I want to program a microcontroller in C but I am asking about the theoretical aspect of it. I think I've got an idea what I am going to do but there is one thing I can't quite get. To begin with, I will use a guitar, so there is a 82Hz-987Hz range. So roughly, I'm going to low-pass the data on 1KHz, "window" them and apply FFT. Supposedly, I am going to have a good estimate.

Since highest frequency is ~1KHz, I decided my sample rate to be 2KHz (haven't tested yet if it works).

Suppose I have a 2 seconds track with 1 note each second. If the first note is C, my result would be 2000 C notes for the first second right? We can say that every time there is a note change, that's when you recognize a note, so if the second note is D, the program will acknowledge C, then D (and not 2000 times C and 2000 times D). The problem I see, is that if the second note is also C, how would I know that indeed there is a note hitting?

I believe I need an extra step to the process but I can't quite find what would that be. Might be that I have to go a different route though.. (if this is the case just mention the method, no need to elaborate on it and lose your time, I will read about it).


2 Answers 2


Hotpaw2's reply addressed the note boundary detection problem (envelope tracking is a solution, though they are more robust solutions, look for "onset detection"). A few more comments on your plan:

  • Sampling your signal at 2kHz is going to cause more problems than it is going to solve. The signal from the guitar is not a pure sine wave, so there are harmonics above 1kHz that will be aliased if not filtered properly. This would require very steep anti-aliasing filters, with a very narrow transition band.

  • You have not explained how you intend to compute pitch, but it is very unlikely that your pitch detection method is going to yield a result for every single input sample. More likely, you'll have to find a trade-off (for example through the choice of a FFT or autocorrelation size; or a bandpass filter Q factor) between how often you get a pitch estimate, and how accurate this estimate is.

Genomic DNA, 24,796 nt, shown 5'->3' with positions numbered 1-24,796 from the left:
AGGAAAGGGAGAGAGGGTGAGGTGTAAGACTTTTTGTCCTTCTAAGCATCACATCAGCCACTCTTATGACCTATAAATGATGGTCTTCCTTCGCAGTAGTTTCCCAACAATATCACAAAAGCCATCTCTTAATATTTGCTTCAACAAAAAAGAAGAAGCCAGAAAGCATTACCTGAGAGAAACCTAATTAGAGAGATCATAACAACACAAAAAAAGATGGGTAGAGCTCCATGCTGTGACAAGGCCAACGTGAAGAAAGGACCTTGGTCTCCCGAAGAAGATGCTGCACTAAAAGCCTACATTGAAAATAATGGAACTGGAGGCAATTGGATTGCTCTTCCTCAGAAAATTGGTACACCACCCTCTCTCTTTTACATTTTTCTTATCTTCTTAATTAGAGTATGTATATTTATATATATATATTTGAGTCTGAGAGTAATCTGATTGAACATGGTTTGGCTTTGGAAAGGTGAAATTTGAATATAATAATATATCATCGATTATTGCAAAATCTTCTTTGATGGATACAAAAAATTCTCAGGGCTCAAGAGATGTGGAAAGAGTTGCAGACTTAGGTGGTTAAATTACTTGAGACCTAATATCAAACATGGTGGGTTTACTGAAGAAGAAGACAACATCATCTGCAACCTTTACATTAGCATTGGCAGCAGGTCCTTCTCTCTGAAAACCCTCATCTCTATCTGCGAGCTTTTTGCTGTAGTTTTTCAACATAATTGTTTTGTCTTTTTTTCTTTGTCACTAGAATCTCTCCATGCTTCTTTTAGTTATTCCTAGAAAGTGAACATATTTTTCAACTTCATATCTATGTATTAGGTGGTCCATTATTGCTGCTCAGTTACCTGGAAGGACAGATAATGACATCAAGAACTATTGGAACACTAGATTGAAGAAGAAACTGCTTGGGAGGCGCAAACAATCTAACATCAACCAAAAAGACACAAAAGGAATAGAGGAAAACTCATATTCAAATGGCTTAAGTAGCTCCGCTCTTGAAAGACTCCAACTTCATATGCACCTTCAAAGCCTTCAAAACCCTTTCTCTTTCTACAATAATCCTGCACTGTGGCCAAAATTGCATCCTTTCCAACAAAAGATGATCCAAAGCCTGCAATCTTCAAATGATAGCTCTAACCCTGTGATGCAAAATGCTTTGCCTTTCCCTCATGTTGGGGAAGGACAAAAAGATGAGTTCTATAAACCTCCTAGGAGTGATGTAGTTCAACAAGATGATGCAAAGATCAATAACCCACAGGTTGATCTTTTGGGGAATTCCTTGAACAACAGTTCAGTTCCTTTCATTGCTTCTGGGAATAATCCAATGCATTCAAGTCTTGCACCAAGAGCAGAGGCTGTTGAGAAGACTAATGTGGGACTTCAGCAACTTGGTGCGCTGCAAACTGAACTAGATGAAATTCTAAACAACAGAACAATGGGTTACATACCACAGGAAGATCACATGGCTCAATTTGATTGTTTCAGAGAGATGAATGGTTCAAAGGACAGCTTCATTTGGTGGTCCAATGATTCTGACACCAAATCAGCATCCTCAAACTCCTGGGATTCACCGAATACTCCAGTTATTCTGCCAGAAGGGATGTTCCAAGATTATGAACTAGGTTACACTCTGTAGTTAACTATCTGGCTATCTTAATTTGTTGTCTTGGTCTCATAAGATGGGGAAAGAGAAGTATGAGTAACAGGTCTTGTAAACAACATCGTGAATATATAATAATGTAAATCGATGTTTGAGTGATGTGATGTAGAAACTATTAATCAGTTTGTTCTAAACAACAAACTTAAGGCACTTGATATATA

• $\begingroup$ This is a beginner's project so I am still grasping the basic concepts, that means some of my assumptions could be wrong. 1) About the sample rate, since I am already low-passing the sound at 1Khz it is going to eliminate the majority of harmonics over 1KHz. I just want to find the fundamental frequency and I don't need to reconstruct the signal so I assume that this sample rate won't be much of a problem. $\endgroup$ Oct 11, 2013 at 17:47
  • $\begingroup$ 2) I was thinking that I can just find the peak frequency in each of my sample and then somehow I will find when a note is hitting. Granted, it isn't the best method but it's quite simple and the results will be terrible. I haven't tried programming it but playing with sounds and frequency domains on my PC, I can see with naked eye that most times the fundamental frequency is the one peaking. $\endgroup$ Oct 11, 2013 at 17:49
  • $\begingroup$ Which filter do you use to limit the bandwidth to 1kHz? How do you determine "the peak frequency" from just one single sample? $\endgroup$ Oct 11, 2013 at 18:30
  • $\begingroup$ I am thinking RC filter before ADC. More like the peak frequency each time division. What would be a good time division length in order to apply the window function and FFT? $\endgroup$ Oct 11, 2013 at 21:06
  • $\begingroup$ A simple RC filter will only attenuate harmonics, not eliminate them; so they will all be aliased in your 1kHz band and you'll get false readings. FFT is just not the right tool for note detection. $\endgroup$ Oct 12, 2013 at 7:34

Usually, the envelope of a note will decay. A new note pluck will start (add or replace) a new amplitude envelope with an attack transient.

So you might add envelope tracking to your spectral frequency analysis (which may or may not be appropriate for correct pitch estimation).


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